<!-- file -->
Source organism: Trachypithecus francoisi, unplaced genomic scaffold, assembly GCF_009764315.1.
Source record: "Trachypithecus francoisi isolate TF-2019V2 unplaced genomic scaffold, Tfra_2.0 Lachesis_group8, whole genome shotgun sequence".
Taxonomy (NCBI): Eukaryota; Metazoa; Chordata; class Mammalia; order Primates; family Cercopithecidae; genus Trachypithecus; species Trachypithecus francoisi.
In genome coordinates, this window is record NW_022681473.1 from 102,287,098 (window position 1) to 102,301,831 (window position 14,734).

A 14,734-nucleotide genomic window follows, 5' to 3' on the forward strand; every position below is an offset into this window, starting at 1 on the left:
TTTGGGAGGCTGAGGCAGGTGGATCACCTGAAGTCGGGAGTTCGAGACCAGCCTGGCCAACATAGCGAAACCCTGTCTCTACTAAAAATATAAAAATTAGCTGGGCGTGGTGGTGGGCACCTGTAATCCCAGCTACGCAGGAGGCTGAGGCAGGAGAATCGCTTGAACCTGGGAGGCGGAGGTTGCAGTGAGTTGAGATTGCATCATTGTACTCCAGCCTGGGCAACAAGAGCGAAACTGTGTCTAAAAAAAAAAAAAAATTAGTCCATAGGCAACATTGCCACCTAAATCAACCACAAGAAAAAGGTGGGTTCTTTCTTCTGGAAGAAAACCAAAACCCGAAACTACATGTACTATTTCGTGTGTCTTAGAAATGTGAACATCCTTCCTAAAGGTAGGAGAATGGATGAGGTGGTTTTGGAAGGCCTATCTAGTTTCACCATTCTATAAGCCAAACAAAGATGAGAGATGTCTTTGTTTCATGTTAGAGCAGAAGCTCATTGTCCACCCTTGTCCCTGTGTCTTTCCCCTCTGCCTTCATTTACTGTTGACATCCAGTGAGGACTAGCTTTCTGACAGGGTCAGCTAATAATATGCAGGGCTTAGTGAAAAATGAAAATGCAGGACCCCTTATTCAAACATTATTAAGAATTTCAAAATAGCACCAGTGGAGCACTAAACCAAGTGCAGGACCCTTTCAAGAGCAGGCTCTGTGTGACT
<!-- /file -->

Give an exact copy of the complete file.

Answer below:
Source organism: Trachypithecus francoisi, unplaced genomic scaffold, assembly GCF_009764315.1.
Source record: "Trachypithecus francoisi isolate TF-2019V2 unplaced genomic scaffold, Tfra_2.0 Lachesis_group8, whole genome shotgun sequence".
Taxonomy (NCBI): Eukaryota; Metazoa; Chordata; class Mammalia; order Primates; family Cercopithecidae; genus Trachypithecus; species Trachypithecus francoisi.
In genome coordinates, this window is record NW_022681473.1 from 102,287,098 (window position 1) to 102,301,831 (window position 14,734).

A 14,734-nucleotide genomic window follows, 5' to 3' on the forward strand; every position below is an offset into this window, starting at 1 on the left:
TTTGGGAGGCTGAGGCAGGTGGATCACCTGAAGTCGGGAGTTCGAGACCAGCCTGGCCAACATAGCGAAACCCTGTCTCTACTAAAAATATAAAAATTAGCTGGGCGTGGTGGTGGGCACCTGTAATCCCAGCTACGCAGGAGGCTGAGGCAGGAGAATCGCTTGAACCTGGGAGGCGGAGGTTGCAGTGAGTTGAGATTGCATCATTGTACTCCAGCCTGGGCAACAAGAGCGAAACTGTGTCTAAAAAAAAAAAAAAATTAGTCCATAGGCAACATTGCCACCTAAATCAACCACAAGAAAAAGGTGGGTTCTTTCTTCTGGAAGAAAACCAAAACCCGAAACTACATGTACTATTTCGTGTGTCTTAGAAATGTGAACATCCTTCCTAAAGGTAGGAGAATGGATGAGGTGGTTTTGGAAGGCCTATCTAGTTTCACCATTCTATAAGCCAAACAAAGATGAGAGATGTCTTTGTTTCATGTTAGAGCAGAAGCTCATTGTCCACCCTTGTCCCTGTGTCTTTCCCCTCTGCCTTCATTTACTGTTGACATCCAGTGAGGACTAGCTTTCTGACAGGGTCAGCTAATAATATGCAGGGCTTAGTGAAAAATGAAAATGCAGGACCCCTTATTCAAACATTATTAAGAATTTCAAAATAGCACCAGTGGAGCACTAAACCAAGTGCAGGACCCTTTCAAGAGCAGGCTCTGTGTGACT